The shadow cabinet's £7m tax break

Now we know why the Tories hate inheritance tax

From today's Mirror:

David Cameron's closest Tory chums will make £7.1MILLION from his plans to slash inheritance tax for the super-rich.

A Mirror investigation has found that 18 millionaire members of the shadow cabinet will save up to £520,000 each under the Conservatives' flagship policy.

Among those benefiting from the controversial plans to raise the tax threshold to £2million are shadow chancellor George Osborne, foreign secretary William Hague and Mr Cameron.

. . . Eighteen out of 32 super-rich members of the shadow cabinet will be better off by at least £120,000. And the estates of Mr Cameron, shadow foreign secretary William Hague and shadow chancellor George Osborne will all benefit by more than £500,000 each.

As I have said before, so much for the Tories' "we're all in this together". The Mirror's Bob Roberts points out:

To put the figures in perspective, while just 6 per cent of estates across the UK will benefit from the Tory plans, the figure is 56 per cent for Mr Cameron's shadow cabinet allies.

Perhaps it's time Gordon Brown, Harriet Harman et al disinterred the language of "the many, not the few". Indeed, countless commentators have pointed out that the Tories' proposed cut in inheritance tax (IHT) drives a cart and horses through their claim to be a "progressive" political party. And the Mirror's investigation reminds us just how self-serving and out-of-touch Cameron's Conservatives are -- especially the shadow cabinet of millionaires.

This is not about class envy, or Old Etonians, or the Bullingdon Club. This is about the richest Tory front bench in living memory pledging to introduce an "age of austerity" -- involving public spending cuts and pay freezes -- from which their own estates will be conveniently exempt. There is no other way to put this: they are looking after themselves and their trustafarian friends and donors. As Gordon Brown said in the Commons last week:

This must be the only tax change in history where the people proposing it -- the leader of the opposition and the shadow chancellor -- will know by name almost all of the potential beneficiaries.

Every interview with David Cameron and -- especially -- George Osborne, particularly on the economy, has to begin with the question: "If we're all in this together, and this is the age of austerity, why are you so wedded to a tax cut for the nation's richest estates?"

 

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Mehdi Hasan is a contributing writer for the New Statesman and the co-author of Ed: The Milibands and the Making of a Labour Leader. He was the New Statesman's senior editor (politics) from 2009-12.

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How the Lib Dems learned to love all-women shortlists

Yes, the sitting Lib Dem MPs are mostly white, middle-aged middle class men. But the party's not taking any chances. 

I can’t tell you who’ll be the Lib Dem candidate in Southport on 8 June, but I do know one thing about them. As they’re replacing a sitting Lib Dem (John Pugh is retiring) - they’ll be female.

The same is true in many of our top 20 target seats, including places like Lewes (Kelly-Marie Blundell), Yeovil (Daisy Benson), Thornbury and Yate (Clare Young), and Sutton and Cheam (Amna Ahmad). There was air punching in Lib Dem offices all over the country on Tuesday when it was announced Jo Swinson was standing again in East Dunbartonshire.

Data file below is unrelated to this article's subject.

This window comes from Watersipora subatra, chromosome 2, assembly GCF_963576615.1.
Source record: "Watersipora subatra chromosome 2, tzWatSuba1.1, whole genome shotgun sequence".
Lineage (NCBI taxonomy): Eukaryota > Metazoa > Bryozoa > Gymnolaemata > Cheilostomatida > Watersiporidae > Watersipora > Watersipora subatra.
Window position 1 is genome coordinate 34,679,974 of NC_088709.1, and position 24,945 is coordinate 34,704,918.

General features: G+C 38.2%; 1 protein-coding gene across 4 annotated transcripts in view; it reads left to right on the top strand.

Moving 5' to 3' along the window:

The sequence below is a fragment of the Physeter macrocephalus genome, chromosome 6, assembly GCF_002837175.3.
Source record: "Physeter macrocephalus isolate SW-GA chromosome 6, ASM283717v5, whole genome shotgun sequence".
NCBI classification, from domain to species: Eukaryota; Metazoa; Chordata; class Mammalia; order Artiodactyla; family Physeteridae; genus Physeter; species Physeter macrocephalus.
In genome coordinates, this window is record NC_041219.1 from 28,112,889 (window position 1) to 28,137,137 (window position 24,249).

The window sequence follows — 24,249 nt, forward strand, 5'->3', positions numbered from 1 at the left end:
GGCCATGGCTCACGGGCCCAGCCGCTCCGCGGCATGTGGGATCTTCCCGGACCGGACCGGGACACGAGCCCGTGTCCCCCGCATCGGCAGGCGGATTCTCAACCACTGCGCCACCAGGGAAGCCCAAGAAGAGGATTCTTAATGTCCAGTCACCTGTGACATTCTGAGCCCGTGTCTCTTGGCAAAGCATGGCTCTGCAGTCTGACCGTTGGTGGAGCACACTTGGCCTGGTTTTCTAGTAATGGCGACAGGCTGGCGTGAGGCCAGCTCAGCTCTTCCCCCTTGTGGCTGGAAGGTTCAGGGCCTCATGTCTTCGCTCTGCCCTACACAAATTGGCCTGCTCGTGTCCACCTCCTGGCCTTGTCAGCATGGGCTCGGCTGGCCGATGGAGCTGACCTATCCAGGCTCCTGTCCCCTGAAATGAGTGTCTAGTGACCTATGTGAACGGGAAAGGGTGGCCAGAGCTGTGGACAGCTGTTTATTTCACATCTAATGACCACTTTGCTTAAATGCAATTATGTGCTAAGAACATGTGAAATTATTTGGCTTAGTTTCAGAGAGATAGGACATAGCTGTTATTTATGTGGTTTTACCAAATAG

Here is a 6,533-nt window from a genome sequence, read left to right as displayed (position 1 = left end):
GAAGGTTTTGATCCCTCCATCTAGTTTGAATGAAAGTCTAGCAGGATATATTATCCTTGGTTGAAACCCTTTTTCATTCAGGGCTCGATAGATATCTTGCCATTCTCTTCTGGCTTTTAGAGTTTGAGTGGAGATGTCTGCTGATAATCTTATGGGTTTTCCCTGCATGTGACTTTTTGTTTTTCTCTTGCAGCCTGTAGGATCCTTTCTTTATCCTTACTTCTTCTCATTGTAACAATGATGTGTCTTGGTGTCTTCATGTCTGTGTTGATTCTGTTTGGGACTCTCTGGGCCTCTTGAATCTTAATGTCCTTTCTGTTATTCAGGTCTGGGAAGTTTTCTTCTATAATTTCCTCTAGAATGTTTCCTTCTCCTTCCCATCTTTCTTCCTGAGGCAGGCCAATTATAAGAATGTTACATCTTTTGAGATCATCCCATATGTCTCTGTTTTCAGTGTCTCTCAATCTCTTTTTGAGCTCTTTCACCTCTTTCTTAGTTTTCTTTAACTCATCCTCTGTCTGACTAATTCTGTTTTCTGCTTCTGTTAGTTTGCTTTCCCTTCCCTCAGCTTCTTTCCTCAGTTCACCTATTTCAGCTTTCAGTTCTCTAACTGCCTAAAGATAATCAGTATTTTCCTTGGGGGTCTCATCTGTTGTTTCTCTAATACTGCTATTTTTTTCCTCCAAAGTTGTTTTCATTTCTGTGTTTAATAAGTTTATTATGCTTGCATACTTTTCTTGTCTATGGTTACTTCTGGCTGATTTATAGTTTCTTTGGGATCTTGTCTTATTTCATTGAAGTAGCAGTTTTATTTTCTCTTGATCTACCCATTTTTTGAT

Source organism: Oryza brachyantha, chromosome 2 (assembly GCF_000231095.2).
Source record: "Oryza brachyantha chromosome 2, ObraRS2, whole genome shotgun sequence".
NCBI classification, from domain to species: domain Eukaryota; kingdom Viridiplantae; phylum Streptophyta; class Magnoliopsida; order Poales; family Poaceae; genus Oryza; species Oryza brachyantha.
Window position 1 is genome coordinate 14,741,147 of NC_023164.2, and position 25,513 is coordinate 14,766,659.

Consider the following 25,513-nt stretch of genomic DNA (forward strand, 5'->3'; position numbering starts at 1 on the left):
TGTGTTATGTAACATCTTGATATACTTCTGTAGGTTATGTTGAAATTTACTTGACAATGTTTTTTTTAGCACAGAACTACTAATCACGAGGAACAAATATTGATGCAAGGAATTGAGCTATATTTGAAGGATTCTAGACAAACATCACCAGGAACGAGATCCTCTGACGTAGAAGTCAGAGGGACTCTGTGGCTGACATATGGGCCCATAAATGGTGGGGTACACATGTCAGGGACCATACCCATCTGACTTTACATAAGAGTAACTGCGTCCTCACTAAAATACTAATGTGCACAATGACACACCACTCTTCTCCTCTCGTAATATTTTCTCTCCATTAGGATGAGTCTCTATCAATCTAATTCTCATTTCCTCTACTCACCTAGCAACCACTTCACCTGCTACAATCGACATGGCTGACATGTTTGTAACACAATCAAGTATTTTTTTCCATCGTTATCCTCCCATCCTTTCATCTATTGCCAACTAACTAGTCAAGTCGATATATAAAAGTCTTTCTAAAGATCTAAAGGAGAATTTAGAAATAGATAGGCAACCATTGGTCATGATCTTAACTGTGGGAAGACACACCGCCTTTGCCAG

And while every current Lib Dem constituency MP will get showered with love and attention in the campaign, one will get rather more attention than most - it’s no coincidence that Tim Farron’s first stop of the campaign was in Richmond Park, standing side by side with Sarah Olney.

How so?

Because the party membership took a long look at itself after the 2015 election - and a rather longer look at the eight white, middle-aged middle class men (sorry chaps) who now formed the Parliamentary party and said - "we’ve really got to sort this out".

And so after decades of prevarication, we put a policy in place to deliberately increase the diversity of candidates.

Quietly, over the last two years, the Liberal Democrats have been putting candidates into place in key target constituencies . There were more than 300 in total before this week’s general election call, and many of them have been there for a year or more. And they’ve been selected under new procedures adopted at Lib Dem Spring Conference in 2016, designed to deliberately promote the diversity of candidates in winnable seats

This includes mandating all-women shortlists when selecting candidates who are replacing sitting MPs, similar rules in our strongest electoral regions. In our top 10 per cent of constituencies, there is a requirement that at least two candidates are shortlisted from underrepresented groups on every list. We became the first party to reserve spaces on the shortlists of winnable seats for underrepresented candidates including women, BAME, LGBT+ and disabled candidates

It’s not going to be perfect - the hugely welcome return of Lib Dem grandees like Vince Cable, Ed Davey and Julian Huppert to their old stomping grounds will strengthen the party but not our gender imbalance. But excluding those former MPs coming back to the fray, every top 20 target constituency bar one has to date selected a female candidate.

Equality (together with liberty and community) is one of the three key values framed in the preamble to the Lib Dem constitution. It’s a relief that after this election, the Liberal Democratic party in the Commons will reflect that aspiration rather better than it has done in the past.

Richard Morris blogs at A View From Ham Common, which was named Best New Blog at the 2011 Lib Dem Conference

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